Sorcery, witchcraft, and magic… Sweep me away!
Stories of witches have existed across the world for centuries, but many people seem to only be familiar with depictions of witches in popular culture. The concept of being a witch is more complicated than a wearing a tall, pointy black hat, mixing potions, and flying around on a broomstick. There is so much to learn below the surface, so let Spirit Halloween sweep you up into four interesting witch facts!
1. Witches don’t represent evil
A large majority of modern-day representations and beliefs regarding witches and witchcraft are false. The actual etymology of “witch” and “witchcraft” is of Old English origin, from “wiccecraeft.” This word derives from “wicca” and “wicce,” denoting a masculine and feminine ability, respectively, to practice sorcery with skill and craft. Words depicting witches exist in other languages, including Spanish and Italian, with no precise translation. As shown in the translation, witches do not inherently represent evil and fear.
2. Witch hunts excited long before the Salem witch trials
Witch hating and fear of witches have been around for a long time. While many Americans are familiar with the Salem witch trials of the 17th century, witch hunting goes all the way back to Europe in the 14th century.
Witchcraft became tied to Satan and punished for diabolism, along with “maleficium” (malevolent sorcery). Women on the outskirts of society, such as widows, were targeted as practicing sinful and forbidden sorcery. Word spread that witches were worshipping the Devil and practicing magic to defame the Crucifix and other holy Christian objects. Falsely accused witches and self-identified witches were burned at the stake or hanged to be executed as a public spectacle of the supposed horror of witches.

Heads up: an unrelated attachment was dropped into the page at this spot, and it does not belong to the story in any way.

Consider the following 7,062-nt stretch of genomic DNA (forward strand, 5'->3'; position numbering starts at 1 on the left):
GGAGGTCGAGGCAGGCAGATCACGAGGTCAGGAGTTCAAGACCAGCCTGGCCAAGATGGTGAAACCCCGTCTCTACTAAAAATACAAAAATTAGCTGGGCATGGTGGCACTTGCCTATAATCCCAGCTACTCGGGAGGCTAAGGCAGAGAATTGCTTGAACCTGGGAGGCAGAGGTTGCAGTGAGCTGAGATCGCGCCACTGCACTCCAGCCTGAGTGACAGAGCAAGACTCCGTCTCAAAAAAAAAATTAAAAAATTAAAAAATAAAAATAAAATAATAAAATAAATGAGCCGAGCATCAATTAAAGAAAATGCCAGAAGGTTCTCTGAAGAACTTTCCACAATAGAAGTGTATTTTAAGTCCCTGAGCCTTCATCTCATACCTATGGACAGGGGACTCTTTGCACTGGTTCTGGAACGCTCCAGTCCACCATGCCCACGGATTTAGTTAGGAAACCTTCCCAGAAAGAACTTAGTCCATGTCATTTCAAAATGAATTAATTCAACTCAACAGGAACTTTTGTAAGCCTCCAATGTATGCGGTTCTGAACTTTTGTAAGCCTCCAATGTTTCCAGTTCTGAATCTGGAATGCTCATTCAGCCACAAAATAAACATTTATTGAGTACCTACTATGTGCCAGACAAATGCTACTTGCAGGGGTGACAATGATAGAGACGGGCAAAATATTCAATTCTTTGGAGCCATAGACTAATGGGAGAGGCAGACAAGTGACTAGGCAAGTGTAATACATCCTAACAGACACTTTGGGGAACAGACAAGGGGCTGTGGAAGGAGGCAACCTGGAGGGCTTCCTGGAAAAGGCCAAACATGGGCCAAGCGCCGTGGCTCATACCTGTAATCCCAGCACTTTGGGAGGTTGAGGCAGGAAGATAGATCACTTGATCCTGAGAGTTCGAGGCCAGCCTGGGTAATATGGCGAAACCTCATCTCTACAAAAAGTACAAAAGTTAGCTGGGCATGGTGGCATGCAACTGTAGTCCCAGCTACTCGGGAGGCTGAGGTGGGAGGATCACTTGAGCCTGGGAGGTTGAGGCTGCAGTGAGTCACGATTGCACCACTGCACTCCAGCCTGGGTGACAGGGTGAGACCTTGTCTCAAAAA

3. Witches are mentioned in the Bible
The exact origin of witches is difficult to pinpoint because there are many different depictions of people who “practiced magic.”. An extremely early documented mention of witches occurs in the Old Testament, Book 1 of Samuel. This was thought to be written sometime between 931 BCE and 721 BCE. The story tells of King Saul seeking help from the Witch of Endor in order to contact Prophet Samuel’s spirit, as he was dead. Witches being able to contact the dead may have originated from this story.
4. Modern-day witches practice Wicca
Witches and witchcraft still exist and are part of the fairly new religion, Wicca. Wicca was created by Englishman Gerald Gardner and spread around Europe beginning in 1954. Today, both men and women identify as practicing members of the witch community, but men are often referred to as “wizards.” Wiccans continue to celebrate customs involving communication with the world of the dead, notably on October 31, which is actually their New Year, not Halloween. Wiccans also celebrate the new and full moon, as well as the changes of seasons. One survey found that 1 to 1.5 million Americans identify as Wiccans or Pagans.
Now you’ve learned some novel facts about the reality of witches to help you understand them better. If you want to dress up and look ready to practice some magic of your own, Spirit Halloween has concocted plenty of crafty witch costumes!